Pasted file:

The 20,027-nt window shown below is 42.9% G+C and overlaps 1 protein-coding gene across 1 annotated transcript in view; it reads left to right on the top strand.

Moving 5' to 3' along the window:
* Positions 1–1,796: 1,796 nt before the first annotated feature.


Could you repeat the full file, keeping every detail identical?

The 20,027-nt window shown below is 42.9% G+C and overlaps 1 protein-coding gene across 1 annotated transcript in view; it reads left to right on the top strand.

Moving 5' to 3' along the window:
* Positions 1–1,796: 1,796 nt before the first annotated feature.